Archives for the month of: January, 2013

Five years ago this coming summer Hillary Clinton gave the best speech of her life. Unfortunately it was her concession speech, allowing Barack Obama to become the Democratic National Party’s candidate and ultimately President. But she gave eloquence to the much-used “glass ceiling” phrase about women’s barriers to success by noting that there were now, thanks to her supporters, “eighteen million cracks” in it. We know all about the shortage of women breaking through boardroom barriers and political barriers now. Change is in the air. The F-word (feminism) is back in vogue, being argued and debated with a passion not seen since the 1970s. Good. But where are women’s voices about the big ideas in society? In business? Where are the women with books like ‘Outliers’,¬† ‘Nudge’ and ‘The Switch’? I greatly admire and envy writers and thinkers such as the Heath Brothers, Steven Johnson, Malcolm Gladwell, Daniel Pink, Daniel Kahneman. Big ideas from Big Blokes. But women are cracking through the ideas barriers at a great speed and I welcome this. Here’s some of my favourite women thinkers and their books I recommend: Jane McGonigal’s Reality is Broken : Why Games Make us Better and How They Can Change the World; Sherry Turkle’s Alone Together:Why We Expect More from Technology and Less from Each Other¬†and Susan Blackmore’s extraordinary ‘The Meme Machine’; Susan Cain’s Quiet: The Power of Introverts in a World That Can’t Stop Talking. There are millions of women out there with millions of great ideas. Let’s hear more of them, from more of us.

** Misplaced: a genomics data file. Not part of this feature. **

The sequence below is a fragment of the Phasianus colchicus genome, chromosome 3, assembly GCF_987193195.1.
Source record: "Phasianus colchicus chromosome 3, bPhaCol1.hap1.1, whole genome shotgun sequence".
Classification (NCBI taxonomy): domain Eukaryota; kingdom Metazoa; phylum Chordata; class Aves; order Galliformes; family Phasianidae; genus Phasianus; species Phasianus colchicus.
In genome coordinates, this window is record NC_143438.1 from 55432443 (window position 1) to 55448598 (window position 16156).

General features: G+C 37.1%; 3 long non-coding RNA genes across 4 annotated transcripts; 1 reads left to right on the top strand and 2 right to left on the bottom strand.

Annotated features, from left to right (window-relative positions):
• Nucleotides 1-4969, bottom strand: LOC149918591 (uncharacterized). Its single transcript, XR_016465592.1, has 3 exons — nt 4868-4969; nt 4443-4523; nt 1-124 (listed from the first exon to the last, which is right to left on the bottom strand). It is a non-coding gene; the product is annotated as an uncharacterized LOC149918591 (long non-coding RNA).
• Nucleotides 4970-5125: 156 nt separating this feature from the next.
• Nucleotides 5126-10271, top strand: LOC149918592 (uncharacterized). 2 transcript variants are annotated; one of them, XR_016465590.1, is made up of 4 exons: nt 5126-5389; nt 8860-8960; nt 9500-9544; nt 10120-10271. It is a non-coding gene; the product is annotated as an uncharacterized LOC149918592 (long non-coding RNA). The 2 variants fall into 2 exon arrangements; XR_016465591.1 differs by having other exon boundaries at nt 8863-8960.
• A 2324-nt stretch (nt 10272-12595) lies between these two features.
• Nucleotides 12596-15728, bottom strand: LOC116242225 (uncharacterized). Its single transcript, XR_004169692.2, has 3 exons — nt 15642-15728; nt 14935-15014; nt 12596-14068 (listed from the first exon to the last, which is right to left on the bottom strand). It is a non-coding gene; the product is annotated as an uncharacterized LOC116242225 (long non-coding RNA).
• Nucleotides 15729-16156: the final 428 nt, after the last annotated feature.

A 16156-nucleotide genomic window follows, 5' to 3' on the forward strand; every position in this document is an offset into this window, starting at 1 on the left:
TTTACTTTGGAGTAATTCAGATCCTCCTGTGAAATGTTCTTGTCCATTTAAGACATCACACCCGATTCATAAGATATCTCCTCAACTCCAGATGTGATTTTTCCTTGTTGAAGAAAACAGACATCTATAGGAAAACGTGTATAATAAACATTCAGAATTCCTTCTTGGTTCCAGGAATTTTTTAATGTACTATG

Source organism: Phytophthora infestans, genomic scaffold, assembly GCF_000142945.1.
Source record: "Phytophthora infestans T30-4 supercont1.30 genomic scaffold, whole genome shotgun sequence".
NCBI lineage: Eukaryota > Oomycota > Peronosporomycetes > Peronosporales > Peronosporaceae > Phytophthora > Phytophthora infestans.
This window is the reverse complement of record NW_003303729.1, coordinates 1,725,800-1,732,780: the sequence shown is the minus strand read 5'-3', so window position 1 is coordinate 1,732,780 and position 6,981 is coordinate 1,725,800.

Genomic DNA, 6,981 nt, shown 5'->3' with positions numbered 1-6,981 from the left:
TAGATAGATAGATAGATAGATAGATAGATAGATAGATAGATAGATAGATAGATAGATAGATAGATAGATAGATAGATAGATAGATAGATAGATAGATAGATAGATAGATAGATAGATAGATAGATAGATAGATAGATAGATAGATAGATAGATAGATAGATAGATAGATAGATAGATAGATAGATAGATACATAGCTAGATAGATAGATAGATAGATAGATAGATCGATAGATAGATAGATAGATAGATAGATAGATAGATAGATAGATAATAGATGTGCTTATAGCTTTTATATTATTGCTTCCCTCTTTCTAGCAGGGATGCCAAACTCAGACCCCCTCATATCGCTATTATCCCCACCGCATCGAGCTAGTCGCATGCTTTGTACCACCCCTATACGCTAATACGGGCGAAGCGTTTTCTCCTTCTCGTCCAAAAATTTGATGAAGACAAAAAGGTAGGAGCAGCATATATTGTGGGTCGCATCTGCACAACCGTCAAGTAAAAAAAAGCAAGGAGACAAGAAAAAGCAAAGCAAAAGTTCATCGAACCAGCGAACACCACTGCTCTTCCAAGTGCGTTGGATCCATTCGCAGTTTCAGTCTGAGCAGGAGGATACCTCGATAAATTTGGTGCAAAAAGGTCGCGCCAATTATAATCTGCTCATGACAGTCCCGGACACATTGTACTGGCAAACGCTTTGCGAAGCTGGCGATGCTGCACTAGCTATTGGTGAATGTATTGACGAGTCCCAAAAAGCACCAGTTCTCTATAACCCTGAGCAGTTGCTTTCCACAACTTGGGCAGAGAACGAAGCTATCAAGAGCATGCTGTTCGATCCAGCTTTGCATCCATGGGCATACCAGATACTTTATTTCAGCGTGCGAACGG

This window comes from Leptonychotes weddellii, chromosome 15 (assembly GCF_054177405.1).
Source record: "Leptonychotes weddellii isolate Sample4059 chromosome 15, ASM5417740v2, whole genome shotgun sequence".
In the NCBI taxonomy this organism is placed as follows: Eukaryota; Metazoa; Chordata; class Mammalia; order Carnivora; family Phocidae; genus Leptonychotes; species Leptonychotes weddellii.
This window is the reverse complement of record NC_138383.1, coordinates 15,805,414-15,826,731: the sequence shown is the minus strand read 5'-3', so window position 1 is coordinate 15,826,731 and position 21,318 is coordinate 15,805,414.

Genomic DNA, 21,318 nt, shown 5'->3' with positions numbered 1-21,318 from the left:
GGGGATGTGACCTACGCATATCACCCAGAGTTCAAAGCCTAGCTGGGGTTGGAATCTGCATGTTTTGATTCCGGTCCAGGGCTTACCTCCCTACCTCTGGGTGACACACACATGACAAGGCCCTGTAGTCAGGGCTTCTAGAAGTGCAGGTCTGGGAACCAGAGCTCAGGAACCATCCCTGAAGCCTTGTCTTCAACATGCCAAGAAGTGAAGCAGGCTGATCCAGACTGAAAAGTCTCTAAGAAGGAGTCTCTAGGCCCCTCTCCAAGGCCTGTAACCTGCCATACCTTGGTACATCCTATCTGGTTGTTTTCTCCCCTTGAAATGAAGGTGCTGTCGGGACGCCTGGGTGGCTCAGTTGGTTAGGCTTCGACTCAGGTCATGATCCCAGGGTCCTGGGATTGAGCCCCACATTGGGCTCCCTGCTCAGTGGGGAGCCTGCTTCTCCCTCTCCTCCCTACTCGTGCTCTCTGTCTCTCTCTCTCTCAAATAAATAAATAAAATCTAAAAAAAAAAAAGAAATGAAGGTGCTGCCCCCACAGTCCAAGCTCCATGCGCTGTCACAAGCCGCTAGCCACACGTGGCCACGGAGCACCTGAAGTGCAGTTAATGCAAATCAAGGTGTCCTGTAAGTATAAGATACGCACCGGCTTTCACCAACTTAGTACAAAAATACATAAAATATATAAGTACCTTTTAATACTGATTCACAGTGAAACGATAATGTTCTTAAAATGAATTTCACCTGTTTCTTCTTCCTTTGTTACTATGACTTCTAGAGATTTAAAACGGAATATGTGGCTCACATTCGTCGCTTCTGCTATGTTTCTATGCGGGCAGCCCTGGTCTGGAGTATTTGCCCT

January is the month most people are allowed to feel depressed at work. There is even an assigned day. But perhaps many workers, especially ‘Marzipan Managers’ as I call them (stuck below the leadership icing) feel depressed at work on more than just one day, or one month. Many are suffering from a lack of productivity, which is enough to make anyone depressed – their bosses, shareholders, customers, and themselves. Whilst the UK private sector is growing – between 0.5% and 0.7% according to Q4 figures from 2012 published by the current British Government – actual productivity, that is output, is not. British working output is way behind G7 counterparts, oodles behind Americans. Why? Well, think about it. How many of them enjoy what they do? Feel stimulated? Engaged? I think many many managerial workers in what we grandly call ‘The Knowledge Economy’ actually feel isolated, endangered, bored much of the time. They watch their bosses network in ‘The Global Green Room’ of Davos but they are discouraged from face-to-face networking, even social networking, as if somehow engaging with people and ideas which may yield long term results not bottom line quarter-led results is only for their ‘Leaders’. It’s time to re-engage and grow the existing economy of workers as well as worrying about creating new jobs. Let’s increase the ‘output’ of people by letting them like their day jobs more.

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